Uncertainty has beaten down the stocks prices of Carnival, Royal Caribbean, and Norwegian Cruise Line. There are, however, some signs of hope, bookings have been strong for next year, and tentative steps have been taken toward relaunching some ships.
Cruise line stocks such as Carnival, Norwegian Cruise Line and Royal Caribbean Cruises rallied as the economy continues to gradually reopen on hopes of recovery in travel demand. On Monday, Carnival Corporation (NYSE: CCL) and Royal Caribbean Cruises Ltd (NYSE: RCL) jumped 6.7% and 7.3%, respectively. But today they are 0.12% and 0.68%. Yesterday Norwegian Cruise Line Holdings Ltd (NYSE: NCLH) gained more than 10% but is 0.087% down today.
So, how can this be possible? We presume that a combination of optimistic news regarding the possible coronavirus vaccine developments in recent days and easing of the lockdown restrictions possibly added on to the gains in cruise ship stock prices.
Royal Caribbean Gradually Back on Track
Royal Caribbean was for sure one of the companies that suffered the most severe consequences. However, if we take a look at its stock movements recently, it looks like investors believe that the recovery might come sooner than they were thinking.
The travel and leisure sectors were among the hardest hit during the March sell-off, and Royal Caribbean was more rule than the exception to that trend.
At its January peak, RCL stock traded above $135. At its March rock bottom, it fell below $20. On May 28, it closed just below $52, meaning shares have nearly tripled in just about two months.
Just for a reminder. At the peak of the panic over the novel coronavirus, everybody went on claiming that “no one” would want to fly for fear of being in a closed space for hours on end while the virus was active. “No one” would want to enter a casino or movie theater and sit inches from other humans.
For sure “nobody” wanted to get on a cruise liner after seeing all those images on the news of ships being held at sea, prevented from coming to port because a crew member or passenger contracted the coronavirus.
Let’s also not forget that after this, it seems that nobody will have the money to go on a vacation, especially to take a cruise. People are trying to hold to their jobs – if they haven’t been fired, salaries are thinner and thinner as are the wallets of people impacted by the coronavirus.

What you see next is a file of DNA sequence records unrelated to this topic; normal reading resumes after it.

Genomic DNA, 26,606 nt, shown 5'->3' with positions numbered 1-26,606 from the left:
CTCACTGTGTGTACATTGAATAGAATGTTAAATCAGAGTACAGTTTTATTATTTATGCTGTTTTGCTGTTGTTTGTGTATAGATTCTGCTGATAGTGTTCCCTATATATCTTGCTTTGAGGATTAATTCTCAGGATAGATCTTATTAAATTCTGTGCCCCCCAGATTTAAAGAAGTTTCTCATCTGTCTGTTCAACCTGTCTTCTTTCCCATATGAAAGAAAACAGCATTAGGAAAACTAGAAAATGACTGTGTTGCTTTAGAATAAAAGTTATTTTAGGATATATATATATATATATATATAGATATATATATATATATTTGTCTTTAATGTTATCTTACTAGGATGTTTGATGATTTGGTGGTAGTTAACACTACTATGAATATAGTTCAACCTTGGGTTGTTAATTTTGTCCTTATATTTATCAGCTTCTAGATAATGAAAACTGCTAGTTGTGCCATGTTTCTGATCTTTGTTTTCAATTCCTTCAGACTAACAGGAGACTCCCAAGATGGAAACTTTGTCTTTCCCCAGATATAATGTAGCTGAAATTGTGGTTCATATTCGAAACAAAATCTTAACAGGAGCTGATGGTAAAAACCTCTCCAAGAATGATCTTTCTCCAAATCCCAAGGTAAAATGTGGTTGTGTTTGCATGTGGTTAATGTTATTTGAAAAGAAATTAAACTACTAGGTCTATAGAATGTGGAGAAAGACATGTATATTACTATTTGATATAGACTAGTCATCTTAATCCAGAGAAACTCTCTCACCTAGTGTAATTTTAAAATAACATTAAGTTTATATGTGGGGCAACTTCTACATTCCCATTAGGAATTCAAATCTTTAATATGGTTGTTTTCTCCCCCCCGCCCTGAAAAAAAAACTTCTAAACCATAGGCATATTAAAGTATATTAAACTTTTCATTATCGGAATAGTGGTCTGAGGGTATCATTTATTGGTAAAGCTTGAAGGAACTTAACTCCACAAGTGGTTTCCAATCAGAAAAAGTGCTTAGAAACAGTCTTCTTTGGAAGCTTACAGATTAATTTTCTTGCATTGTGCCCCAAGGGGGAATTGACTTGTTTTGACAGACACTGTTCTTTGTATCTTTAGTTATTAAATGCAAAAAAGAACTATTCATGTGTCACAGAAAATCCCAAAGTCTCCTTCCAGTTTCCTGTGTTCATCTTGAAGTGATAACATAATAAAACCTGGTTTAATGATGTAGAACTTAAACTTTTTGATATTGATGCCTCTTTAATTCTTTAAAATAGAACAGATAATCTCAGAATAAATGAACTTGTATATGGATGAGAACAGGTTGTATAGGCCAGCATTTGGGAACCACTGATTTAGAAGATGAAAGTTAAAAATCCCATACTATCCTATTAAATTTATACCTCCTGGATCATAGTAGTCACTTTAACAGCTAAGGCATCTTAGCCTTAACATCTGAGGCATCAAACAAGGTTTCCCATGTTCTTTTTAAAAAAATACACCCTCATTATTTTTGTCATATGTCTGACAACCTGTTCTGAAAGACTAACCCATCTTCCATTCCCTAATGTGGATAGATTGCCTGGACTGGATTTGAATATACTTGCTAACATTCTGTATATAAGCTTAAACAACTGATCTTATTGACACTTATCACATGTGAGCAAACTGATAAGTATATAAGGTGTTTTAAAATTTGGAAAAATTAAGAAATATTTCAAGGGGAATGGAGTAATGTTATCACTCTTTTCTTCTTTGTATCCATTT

Price action in Royal Caribbean and its rivals suggest that the much-admired V-shaped recovery we hear so much is either already happening or will happen soon.
Moderna Announces Kickoff of Its Phase 2 Vaccine Study
Let’s just hope that the last few days weren’t forgotten by the investors, now monitoring the U.S. protests. Last week, a lot of pharma companies reported heir first results regarding the COVID-19 vaccine.
On Friday, Moderna Inc (NASDAQ: MRNA) announced the kickoff of its phase 2 study for its coronavirus vaccine, mRNA-1273. Moderna’s experimental drug gave optimistic preliminary phase 1 results, released on May 18, and the biotech company has been restructuring its manufacturing capacities so as to be enabled to make large scale quantities of the vaccine if its effectiveness gets to be approved.
On Monday, Eli Lilly and Company (NYSE: LLY) began testing an experimental antibody treatment specifically made to combat SARS-CoV-2, the virus that causes COVID-19. Lilly is developing the medicine, called LY-CoV555, together with privately-held AbCellera Biologics. AbCellera and the National Institute of Allergy and Infectious Diseases (NIAID) discovered the antibody from a blood sample taken from one of the first people who recovered from COVID-19 in the U.S.
Also on Monday, Gilead Sciences Inc (NASDAQ: GILD) reported on results from a phase 3 clinical trial of its COVID-19 treatment, remdesivir. Gilead said the study showed patients who were given a five-day treatment of remdesivir plus the standard of care were 65% “more likely to have clinical improvement at Day 11 compared with those in the standard of care group.” These results are pretty optimistic since they suggest Gilead’s remdesivir could potentially help people with moderate cases of COVID-19 recover faster.
Also, the good news is coming from Russia as well. The country’s sovereign wealth fund has given assets for the development of a COVID-19 treatment based on an influenza drug named favipiravir. First studies allegedly showed that the treatment, called Aviifavir, could shorten recovery times from COVID-19. Russia has reportedly approved the drug to treat COVID-19 and will start shipping it to treatment centers this month.
Cruise Line Stocks Likely to Continue Rising
Carnival, Royal Caribbean, and Norwegian have seen their businesses (together with their stock prices) ruined by COVID-19. As multiple outbreaks aboard cruise ships resulted in more than 3,000 people getting sick and 82 deaths, the Centers for Disease Control put no-sail orders in March and extended them in April. With their ships stuck at port, Carnival, Royal Caribbean, and Norwegian were spending their money for nothing.
All three of the major cruise operators have raised large amounts of capital by taking on additional debt to be able to pay their expenses until coronavirus-related sailing restrictions are lifted. Still, there is a possibility that even after these sailing restrictions are removed, many people still won’t decide to go to a cruise until an effective vaccine or treatment for COVID-19 is discovered.
That’s why the stocks of Carnival, Royal Caribbean, and Norwegian Cruise Line will probably continue to behave according to the race for a coronavirus cure and vaccine.
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